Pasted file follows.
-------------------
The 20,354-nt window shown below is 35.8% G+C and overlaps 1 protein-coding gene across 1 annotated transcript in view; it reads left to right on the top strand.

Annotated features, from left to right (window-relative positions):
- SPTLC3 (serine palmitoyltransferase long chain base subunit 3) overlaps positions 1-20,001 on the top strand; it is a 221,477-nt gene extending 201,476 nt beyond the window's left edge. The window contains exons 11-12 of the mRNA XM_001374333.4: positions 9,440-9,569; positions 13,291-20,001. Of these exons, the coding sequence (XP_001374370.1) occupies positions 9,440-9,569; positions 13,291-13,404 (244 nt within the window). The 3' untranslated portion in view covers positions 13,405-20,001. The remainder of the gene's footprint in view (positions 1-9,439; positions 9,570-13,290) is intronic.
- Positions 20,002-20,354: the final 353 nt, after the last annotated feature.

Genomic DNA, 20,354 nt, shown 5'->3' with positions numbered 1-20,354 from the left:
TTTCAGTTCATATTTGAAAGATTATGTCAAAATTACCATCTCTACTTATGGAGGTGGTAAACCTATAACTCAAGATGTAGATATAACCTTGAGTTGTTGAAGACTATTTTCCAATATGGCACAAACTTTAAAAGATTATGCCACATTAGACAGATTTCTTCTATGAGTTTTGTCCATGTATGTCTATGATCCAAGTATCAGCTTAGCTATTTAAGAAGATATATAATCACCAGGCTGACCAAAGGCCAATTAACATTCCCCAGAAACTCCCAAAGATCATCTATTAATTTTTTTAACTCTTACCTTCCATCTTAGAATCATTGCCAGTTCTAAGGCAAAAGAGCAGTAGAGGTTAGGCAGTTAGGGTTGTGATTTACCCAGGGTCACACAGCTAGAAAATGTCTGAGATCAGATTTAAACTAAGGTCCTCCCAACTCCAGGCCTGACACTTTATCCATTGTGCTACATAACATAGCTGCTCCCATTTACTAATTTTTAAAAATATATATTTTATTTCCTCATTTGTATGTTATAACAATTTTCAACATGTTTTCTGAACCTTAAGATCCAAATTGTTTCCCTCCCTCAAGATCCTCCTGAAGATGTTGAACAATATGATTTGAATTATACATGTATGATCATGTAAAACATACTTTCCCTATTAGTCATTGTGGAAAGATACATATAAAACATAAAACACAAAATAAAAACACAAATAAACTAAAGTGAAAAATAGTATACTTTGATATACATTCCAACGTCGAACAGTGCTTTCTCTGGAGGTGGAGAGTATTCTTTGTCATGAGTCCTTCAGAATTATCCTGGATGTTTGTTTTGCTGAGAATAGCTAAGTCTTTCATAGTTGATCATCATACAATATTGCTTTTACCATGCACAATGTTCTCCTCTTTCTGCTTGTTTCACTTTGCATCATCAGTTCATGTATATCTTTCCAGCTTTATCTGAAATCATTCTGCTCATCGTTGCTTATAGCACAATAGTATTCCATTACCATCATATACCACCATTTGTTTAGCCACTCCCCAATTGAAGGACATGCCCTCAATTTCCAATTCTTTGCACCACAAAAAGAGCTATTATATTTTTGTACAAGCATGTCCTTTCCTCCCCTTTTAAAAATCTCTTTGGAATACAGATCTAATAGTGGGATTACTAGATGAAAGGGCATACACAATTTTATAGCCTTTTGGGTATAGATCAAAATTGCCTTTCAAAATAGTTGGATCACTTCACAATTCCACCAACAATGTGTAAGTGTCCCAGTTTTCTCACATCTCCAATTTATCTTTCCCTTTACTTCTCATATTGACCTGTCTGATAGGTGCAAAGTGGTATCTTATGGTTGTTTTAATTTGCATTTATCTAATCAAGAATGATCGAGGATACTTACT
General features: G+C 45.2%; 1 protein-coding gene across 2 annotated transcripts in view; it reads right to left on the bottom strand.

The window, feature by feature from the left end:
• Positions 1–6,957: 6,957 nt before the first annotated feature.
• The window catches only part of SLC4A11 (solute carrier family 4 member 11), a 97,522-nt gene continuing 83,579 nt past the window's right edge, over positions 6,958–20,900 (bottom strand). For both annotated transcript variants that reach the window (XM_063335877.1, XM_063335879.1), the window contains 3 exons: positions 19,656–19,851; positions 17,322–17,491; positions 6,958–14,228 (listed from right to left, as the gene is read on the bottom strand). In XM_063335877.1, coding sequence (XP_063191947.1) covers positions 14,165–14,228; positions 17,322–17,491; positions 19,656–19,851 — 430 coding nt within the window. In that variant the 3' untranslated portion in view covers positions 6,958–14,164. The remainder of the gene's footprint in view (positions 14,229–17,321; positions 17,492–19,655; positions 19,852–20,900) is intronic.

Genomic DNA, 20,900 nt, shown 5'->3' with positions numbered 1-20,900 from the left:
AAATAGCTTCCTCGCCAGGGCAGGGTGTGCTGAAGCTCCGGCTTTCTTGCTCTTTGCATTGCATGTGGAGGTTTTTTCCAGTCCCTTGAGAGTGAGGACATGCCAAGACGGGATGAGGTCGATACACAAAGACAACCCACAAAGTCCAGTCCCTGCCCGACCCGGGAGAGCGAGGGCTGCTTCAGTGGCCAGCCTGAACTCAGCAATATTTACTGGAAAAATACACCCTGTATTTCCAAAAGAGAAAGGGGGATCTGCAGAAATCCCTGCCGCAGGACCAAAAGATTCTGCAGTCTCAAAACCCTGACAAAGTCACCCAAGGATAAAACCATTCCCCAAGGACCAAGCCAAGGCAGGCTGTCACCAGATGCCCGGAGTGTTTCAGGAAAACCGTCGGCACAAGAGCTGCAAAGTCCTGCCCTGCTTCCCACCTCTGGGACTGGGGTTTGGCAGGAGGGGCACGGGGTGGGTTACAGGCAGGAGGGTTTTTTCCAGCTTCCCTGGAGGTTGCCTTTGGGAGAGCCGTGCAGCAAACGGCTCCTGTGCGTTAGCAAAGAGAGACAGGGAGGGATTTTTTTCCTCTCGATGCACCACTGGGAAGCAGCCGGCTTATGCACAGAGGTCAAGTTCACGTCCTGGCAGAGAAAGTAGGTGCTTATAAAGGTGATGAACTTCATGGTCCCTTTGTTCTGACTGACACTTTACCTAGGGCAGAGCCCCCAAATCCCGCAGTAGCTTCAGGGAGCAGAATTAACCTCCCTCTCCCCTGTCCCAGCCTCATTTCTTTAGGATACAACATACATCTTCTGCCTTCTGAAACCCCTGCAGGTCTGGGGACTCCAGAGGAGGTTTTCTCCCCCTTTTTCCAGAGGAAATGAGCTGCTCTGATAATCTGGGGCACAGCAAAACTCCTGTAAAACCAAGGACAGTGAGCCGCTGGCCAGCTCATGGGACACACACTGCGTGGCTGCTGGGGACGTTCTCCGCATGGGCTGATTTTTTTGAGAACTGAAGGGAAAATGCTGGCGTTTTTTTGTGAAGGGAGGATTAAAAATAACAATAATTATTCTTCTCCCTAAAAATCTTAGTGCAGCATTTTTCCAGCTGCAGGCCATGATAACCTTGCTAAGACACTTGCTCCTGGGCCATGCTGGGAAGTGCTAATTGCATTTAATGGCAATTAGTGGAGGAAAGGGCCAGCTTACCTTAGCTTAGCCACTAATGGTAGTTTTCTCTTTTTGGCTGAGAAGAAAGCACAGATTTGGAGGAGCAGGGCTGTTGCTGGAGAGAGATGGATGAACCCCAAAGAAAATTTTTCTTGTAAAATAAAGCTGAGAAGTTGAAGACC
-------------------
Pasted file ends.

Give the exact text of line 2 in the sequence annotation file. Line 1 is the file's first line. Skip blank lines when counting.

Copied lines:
Annotated features, from left to right (window-relative positions):